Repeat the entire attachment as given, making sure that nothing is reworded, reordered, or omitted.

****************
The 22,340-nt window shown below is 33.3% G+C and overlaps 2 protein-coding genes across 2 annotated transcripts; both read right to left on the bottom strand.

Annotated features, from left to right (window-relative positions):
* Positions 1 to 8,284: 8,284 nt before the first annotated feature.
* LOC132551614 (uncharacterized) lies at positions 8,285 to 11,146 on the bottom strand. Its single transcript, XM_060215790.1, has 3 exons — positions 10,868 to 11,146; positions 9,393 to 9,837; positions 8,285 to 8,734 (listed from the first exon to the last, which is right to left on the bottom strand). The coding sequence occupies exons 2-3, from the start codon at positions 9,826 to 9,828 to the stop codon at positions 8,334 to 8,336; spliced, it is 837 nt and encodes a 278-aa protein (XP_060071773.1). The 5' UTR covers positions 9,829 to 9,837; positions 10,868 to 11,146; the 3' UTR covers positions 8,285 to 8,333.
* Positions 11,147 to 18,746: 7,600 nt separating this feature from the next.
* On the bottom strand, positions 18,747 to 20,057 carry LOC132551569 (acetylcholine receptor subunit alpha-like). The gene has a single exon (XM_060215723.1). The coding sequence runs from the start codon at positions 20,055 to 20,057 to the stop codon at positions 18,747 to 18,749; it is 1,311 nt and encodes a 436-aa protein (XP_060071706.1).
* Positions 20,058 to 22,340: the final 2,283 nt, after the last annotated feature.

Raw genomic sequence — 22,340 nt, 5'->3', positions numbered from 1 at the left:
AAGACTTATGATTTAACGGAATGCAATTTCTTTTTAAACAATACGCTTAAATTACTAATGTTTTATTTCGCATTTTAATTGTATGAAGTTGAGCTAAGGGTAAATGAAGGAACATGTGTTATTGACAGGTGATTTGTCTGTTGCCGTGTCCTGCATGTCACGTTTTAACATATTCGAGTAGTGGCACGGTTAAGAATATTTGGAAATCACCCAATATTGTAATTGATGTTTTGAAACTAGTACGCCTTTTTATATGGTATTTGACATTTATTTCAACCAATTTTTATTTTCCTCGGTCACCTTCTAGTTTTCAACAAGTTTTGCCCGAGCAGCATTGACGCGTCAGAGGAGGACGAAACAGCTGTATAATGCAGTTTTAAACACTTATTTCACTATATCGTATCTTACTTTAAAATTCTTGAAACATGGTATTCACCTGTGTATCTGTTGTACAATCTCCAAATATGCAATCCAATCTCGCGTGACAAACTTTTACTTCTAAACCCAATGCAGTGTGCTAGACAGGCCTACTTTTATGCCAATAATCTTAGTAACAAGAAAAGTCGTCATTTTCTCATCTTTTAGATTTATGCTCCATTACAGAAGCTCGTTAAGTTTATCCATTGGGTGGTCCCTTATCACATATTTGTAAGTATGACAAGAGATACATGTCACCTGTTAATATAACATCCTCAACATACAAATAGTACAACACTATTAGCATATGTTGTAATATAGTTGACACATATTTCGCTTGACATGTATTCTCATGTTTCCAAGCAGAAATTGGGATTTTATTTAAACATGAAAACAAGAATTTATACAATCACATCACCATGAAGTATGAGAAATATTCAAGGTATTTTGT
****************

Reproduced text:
The 22,340-nt window shown below is 33.3% G+C and overlaps 2 protein-coding genes across 2 annotated transcripts; both read right to left on the bottom strand.

Annotated features, from left to right (window-relative positions):
* Positions 1 to 8,284: 8,284 nt before the first annotated feature.
* LOC132551614 (uncharacterized) lies at positions 8,285 to 11,146 on the bottom strand. Its single transcript, XM_060215790.1, has 3 exons — positions 10,868 to 11,146; positions 9,393 to 9,837; positions 8,285 to 8,734 (listed from the first exon to the last, which is right to left on the bottom strand). The coding sequence occupies exons 2-3, from the start codon at positions 9,826 to 9,828 to the stop codon at positions 8,334 to 8,336; spliced, it is 837 nt and encodes a 278-aa protein (XP_060071773.1). The 5' UTR covers positions 9,829 to 9,837; positions 10,868 to 11,146; the 3' UTR covers positions 8,285 to 8,333.
* Positions 11,147 to 18,746: 7,600 nt separating this feature from the next.
* On the bottom strand, positions 18,747 to 20,057 carry LOC132551569 (acetylcholine receptor subunit alpha-like). The gene has a single exon (XM_060215723.1). The coding sequence runs from the start codon at positions 20,055 to 20,057 to the stop codon at positions 18,747 to 18,749; it is 1,311 nt and encodes a 436-aa protein (XP_060071706.1).
* Positions 20,058 to 22,340: the final 2,283 nt, after the last annotated feature.

Raw genomic sequence — 22,340 nt, 5'->3', positions numbered from 1 at the left:
AAGACTTATGATTTAACGGAATGCAATTTCTTTTTAAACAATACGCTTAAATTACTAATGTTTTATTTCGCATTTTAATTGTATGAAGTTGAGCTAAGGGTAAATGAAGGAACATGTGTTATTGACAGGTGATTTGTCTGTTGCCGTGTCCTGCATGTCACGTTTTAACATATTCGAGTAGTGGCACGGTTAAGAATATTTGGAAATCACCCAATATTGTAATTGATGTTTTGAAACTAGTACGCCTTTTTATATGGTATTTGACATTTATTTCAACCAATTTTTATTTTCCTCGGTCACCTTCTAGTTTTCAACAAGTTTTGCCCGAGCAGCATTGACGCGTCAGAGGAGGACGAAACAGCTGTATAATGCAGTTTTAAACACTTATTTCACTATATCGTATCTTACTTTAAAATTCTTGAAACATGGTATTCACCTGTGTATCTGTTGTACAATCTCCAAATATGCAATCCAATCTCGCGTGACAAACTTTTACTTCTAAACCCAATGCAGTGTGCTAGACAGGCCTACTTTTATGCCAATAATCTTAGTAACAAGAAAAGTCGTCATTTTCTCATCTTTTAGATTTATGCTCCATTACAGAAGCTCGTTAAGTTTATCCATTGGGTGGTCCCTTATCACATATTTGTAAGTATGACAAGAGATACATGTCACCTGTTAATATAACATCCTCAACATACAAATAGTACAACACTATTAGCATATGTTGTAATATAGTTGACACATATTTCGCTTGACATGTATTCTCATGTTTCCAAGCAGAAATTGGGATTTTATTTAAACATGAAAACAAGAATTTATACAATCACATCACCATGAAGTATGAGAAATATTCAAGGTATTTTGT